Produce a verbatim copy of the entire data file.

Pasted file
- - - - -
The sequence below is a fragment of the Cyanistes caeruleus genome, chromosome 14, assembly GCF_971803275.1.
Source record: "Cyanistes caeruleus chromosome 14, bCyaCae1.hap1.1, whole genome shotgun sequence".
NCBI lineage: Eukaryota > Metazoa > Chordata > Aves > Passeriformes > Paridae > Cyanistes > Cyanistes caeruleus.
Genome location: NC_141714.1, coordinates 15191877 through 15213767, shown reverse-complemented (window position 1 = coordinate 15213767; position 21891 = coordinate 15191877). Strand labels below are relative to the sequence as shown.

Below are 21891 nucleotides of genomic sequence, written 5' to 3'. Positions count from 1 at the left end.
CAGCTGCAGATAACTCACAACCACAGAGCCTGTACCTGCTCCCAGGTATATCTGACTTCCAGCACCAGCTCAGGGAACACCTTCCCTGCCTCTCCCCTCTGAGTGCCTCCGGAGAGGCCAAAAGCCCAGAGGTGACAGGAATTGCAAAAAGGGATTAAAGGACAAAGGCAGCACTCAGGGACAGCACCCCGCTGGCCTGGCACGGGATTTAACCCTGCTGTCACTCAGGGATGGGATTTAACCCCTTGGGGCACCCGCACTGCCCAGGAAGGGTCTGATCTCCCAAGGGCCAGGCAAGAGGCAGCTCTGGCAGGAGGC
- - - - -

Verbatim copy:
The sequence below is a fragment of the Cyanistes caeruleus genome, chromosome 14, assembly GCF_971803275.1.
Source record: "Cyanistes caeruleus chromosome 14, bCyaCae1.hap1.1, whole genome shotgun sequence".
NCBI lineage: Eukaryota > Metazoa > Chordata > Aves > Passeriformes > Paridae > Cyanistes > Cyanistes caeruleus.
Genome location: NC_141714.1, coordinates 15191877 through 15213767, shown reverse-complemented (window position 1 = coordinate 15213767; position 21891 = coordinate 15191877). Strand labels below are relative to the sequence as shown.

Below are 21891 nucleotides of genomic sequence, written 5' to 3'. Positions count from 1 at the left end.
CAGCTGCAGATAACTCACAACCACAGAGCCTGTACCTGCTCCCAGGTATATCTGACTTCCAGCACCAGCTCAGGGAACACCTTCCCTGCCTCTCCCCTCTGAGTGCCTCCGGAGAGGCCAAAAGCCCAGAGGTGACAGGAATTGCAAAAAGGGATTAAAGGACAAAGGCAGCACTCAGGGACAGCACCCCGCTGGCCTGGCACGGGATTTAACCCTGCTGTCACTCAGGGATGGGATTTAACCCCTTGGGGCACCCGCACTGCCCAGGAAGGGTCTGATCTCCCAAGGGCCAGGCAAGAGGCAGCTCTGGCAGGAGGC